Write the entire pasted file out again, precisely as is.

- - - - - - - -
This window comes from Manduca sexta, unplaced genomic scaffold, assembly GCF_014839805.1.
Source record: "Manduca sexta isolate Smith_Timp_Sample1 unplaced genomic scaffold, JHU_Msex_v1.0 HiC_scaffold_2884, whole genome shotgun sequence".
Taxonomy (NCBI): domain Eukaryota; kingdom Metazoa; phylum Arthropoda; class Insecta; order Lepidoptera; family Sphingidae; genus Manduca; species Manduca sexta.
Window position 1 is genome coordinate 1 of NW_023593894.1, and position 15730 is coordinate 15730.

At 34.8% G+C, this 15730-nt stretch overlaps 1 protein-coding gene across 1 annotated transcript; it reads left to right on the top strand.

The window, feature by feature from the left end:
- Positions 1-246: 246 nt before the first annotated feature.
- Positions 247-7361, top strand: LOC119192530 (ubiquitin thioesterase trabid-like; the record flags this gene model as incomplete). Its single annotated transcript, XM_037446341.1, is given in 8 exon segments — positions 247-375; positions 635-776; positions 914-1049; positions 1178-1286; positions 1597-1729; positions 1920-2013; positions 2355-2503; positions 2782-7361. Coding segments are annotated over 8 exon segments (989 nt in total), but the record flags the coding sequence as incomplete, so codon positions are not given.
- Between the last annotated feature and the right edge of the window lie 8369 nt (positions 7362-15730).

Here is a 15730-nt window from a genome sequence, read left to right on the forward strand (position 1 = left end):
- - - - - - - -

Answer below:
This window comes from Manduca sexta, unplaced genomic scaffold, assembly GCF_014839805.1.
Source record: "Manduca sexta isolate Smith_Timp_Sample1 unplaced genomic scaffold, JHU_Msex_v1.0 HiC_scaffold_2884, whole genome shotgun sequence".
Taxonomy (NCBI): domain Eukaryota; kingdom Metazoa; phylum Arthropoda; class Insecta; order Lepidoptera; family Sphingidae; genus Manduca; species Manduca sexta.
Window position 1 is genome coordinate 1 of NW_023593894.1, and position 15730 is coordinate 15730.

At 34.8% G+C, this 15730-nt stretch overlaps 1 protein-coding gene across 1 annotated transcript; it reads left to right on the top strand.

The window, feature by feature from the left end:
- Positions 1-246: 246 nt before the first annotated feature.
- Positions 247-7361, top strand: LOC119192530 (ubiquitin thioesterase trabid-like; the record flags this gene model as incomplete). Its single annotated transcript, XM_037446341.1, is given in 8 exon segments — positions 247-375; positions 635-776; positions 914-1049; positions 1178-1286; positions 1597-1729; positions 1920-2013; positions 2355-2503; positions 2782-7361. Coding segments are annotated over 8 exon segments (989 nt in total), but the record flags the coding sequence as incomplete, so codon positions are not given.
- Between the last annotated feature and the right edge of the window lie 8369 nt (positions 7362-15730).

Here is a 15730-nt window from a genome sequence, read left to right on the forward strand (position 1 = left end):